Mon, 2018-07-30 21:30
Standing Soldiers, Kneeling Slaves explores history of slavery and its how aggressive end was told in public spaces that came to dictate streets, parks, and town squares in 19th-century America.
Looking at monuments built and unbuilt, author Kirk Savage shows how the greatest time of monument building in American history took place while people with different races had to struggle over race, gender, and collective memory.
Kirk Savage is the author of Monument Wars: Washington D.C., the National Mall, and the Transformation of the Memorial Landscape (Princeton) and the editor of The Civil War in Art and Memory.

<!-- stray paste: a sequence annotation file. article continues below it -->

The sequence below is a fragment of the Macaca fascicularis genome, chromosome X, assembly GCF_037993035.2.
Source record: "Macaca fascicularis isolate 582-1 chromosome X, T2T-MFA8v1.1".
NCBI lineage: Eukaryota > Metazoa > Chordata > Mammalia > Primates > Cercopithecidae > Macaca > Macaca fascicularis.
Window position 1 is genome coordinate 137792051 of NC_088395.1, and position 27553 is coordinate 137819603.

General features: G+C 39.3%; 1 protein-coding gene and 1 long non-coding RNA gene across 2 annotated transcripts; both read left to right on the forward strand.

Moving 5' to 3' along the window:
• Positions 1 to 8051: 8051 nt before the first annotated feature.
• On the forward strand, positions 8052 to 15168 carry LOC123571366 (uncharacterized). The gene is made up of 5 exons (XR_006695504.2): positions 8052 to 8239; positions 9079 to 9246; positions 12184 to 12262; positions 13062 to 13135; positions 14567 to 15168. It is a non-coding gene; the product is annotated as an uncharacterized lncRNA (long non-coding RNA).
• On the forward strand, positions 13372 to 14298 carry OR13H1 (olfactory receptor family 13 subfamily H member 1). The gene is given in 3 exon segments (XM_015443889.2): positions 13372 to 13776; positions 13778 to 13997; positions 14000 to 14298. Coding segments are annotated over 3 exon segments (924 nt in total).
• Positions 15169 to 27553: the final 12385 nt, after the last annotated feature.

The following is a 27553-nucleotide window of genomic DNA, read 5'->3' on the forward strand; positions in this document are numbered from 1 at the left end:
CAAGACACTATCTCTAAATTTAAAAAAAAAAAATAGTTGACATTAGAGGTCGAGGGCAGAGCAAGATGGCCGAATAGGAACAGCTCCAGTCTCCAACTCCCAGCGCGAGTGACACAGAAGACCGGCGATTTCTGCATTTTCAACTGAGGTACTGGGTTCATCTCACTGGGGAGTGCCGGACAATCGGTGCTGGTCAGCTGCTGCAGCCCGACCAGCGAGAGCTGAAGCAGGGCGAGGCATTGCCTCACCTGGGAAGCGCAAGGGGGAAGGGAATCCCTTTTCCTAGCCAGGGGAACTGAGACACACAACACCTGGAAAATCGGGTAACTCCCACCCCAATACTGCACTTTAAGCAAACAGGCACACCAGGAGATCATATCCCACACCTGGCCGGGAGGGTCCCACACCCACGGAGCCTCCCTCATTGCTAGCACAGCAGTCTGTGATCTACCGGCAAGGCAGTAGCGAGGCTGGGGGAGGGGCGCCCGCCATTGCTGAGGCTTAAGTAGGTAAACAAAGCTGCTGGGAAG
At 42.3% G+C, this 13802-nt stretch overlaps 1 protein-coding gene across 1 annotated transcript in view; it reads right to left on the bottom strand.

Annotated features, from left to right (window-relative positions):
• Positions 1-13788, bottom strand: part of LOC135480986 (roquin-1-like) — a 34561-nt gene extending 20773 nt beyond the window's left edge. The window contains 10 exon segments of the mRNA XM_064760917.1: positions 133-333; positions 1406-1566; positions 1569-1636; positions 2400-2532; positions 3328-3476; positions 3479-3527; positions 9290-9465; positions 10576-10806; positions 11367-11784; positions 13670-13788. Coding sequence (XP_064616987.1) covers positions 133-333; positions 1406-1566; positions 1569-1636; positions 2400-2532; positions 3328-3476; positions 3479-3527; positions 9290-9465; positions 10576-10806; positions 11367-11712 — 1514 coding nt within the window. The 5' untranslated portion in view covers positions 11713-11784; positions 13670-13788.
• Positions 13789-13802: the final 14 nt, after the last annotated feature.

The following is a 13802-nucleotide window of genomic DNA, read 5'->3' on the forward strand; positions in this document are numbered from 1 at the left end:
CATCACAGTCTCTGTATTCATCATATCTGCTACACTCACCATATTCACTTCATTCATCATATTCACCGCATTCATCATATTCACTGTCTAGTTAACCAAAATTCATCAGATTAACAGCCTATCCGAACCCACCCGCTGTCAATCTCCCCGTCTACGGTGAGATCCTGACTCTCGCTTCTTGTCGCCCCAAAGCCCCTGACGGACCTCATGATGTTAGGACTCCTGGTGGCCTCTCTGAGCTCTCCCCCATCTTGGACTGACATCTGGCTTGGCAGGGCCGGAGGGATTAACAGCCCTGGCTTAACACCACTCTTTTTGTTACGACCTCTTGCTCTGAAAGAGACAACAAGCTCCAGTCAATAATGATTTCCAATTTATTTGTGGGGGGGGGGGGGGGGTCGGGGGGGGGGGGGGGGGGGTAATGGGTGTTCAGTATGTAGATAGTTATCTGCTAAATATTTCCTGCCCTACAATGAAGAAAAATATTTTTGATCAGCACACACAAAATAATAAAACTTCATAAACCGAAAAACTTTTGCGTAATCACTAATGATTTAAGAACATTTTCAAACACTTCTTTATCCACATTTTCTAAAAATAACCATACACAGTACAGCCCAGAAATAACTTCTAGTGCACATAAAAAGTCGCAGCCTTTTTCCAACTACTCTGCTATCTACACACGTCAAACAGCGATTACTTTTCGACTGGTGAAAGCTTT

Standing Soldiers, Kneeling Slave probes a host of enthralling questions and remains the only sustained investigation of post-Civil War monument building as a process of national and racial definition, according to a review published in the Princeton University Press website.
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